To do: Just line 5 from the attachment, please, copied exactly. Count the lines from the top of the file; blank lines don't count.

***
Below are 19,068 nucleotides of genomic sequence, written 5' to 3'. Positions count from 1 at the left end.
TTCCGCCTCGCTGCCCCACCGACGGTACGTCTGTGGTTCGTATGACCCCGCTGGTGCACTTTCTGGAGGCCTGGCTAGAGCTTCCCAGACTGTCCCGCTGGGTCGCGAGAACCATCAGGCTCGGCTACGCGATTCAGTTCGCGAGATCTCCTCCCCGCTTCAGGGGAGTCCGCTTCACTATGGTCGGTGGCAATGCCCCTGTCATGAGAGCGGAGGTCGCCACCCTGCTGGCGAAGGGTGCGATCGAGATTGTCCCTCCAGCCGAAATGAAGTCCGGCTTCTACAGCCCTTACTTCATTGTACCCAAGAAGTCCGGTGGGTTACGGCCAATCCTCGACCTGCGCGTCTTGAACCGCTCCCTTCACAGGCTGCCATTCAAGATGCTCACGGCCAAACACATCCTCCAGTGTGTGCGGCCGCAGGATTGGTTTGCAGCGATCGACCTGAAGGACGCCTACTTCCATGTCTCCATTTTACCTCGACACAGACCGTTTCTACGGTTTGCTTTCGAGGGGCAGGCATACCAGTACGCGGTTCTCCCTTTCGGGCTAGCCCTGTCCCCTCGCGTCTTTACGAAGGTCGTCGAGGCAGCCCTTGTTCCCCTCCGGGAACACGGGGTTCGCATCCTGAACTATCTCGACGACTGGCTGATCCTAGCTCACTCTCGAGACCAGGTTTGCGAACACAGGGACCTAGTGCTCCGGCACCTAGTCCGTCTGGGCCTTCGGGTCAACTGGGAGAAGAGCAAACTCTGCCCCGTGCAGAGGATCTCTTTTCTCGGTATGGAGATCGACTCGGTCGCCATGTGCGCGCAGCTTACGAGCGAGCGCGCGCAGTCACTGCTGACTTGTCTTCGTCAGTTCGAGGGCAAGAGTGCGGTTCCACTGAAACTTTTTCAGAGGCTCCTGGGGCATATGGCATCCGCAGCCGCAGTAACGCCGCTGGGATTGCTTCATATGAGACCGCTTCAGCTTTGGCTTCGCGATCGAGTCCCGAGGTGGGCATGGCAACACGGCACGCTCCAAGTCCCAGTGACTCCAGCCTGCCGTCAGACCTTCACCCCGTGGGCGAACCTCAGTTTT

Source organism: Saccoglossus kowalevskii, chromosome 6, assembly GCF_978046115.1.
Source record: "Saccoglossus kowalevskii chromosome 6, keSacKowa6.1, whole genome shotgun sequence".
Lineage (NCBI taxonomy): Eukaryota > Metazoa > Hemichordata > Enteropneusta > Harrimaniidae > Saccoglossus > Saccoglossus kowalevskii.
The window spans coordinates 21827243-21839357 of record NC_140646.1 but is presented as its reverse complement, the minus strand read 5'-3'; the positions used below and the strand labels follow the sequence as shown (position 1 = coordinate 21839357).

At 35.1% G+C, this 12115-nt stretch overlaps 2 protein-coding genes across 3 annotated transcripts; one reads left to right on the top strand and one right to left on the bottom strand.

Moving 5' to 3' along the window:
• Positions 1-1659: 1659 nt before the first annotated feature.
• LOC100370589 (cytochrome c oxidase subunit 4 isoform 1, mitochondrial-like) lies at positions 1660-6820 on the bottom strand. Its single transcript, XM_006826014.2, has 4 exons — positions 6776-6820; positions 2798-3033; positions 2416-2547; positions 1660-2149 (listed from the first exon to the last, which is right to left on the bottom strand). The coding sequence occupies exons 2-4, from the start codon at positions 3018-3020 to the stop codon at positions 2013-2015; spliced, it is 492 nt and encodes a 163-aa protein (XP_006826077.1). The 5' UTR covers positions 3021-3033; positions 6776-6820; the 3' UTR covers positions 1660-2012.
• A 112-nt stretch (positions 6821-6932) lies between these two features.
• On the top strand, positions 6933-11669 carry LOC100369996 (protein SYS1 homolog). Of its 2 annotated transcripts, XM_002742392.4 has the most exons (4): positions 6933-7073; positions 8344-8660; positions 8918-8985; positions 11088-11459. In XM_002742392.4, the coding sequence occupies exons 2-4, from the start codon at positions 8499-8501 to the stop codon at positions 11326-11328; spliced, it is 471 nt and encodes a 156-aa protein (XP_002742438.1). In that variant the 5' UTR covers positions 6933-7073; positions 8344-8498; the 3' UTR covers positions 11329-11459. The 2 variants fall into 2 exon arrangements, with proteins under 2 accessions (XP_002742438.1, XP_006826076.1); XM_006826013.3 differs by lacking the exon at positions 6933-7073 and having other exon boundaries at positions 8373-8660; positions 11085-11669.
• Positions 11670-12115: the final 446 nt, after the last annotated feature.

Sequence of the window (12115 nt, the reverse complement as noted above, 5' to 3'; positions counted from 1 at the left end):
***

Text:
Lineage (NCBI taxonomy): Eukaryota > Metazoa > Hemichordata > Enteropneusta > Harrimaniidae > Saccoglossus > Saccoglossus kowalevskii.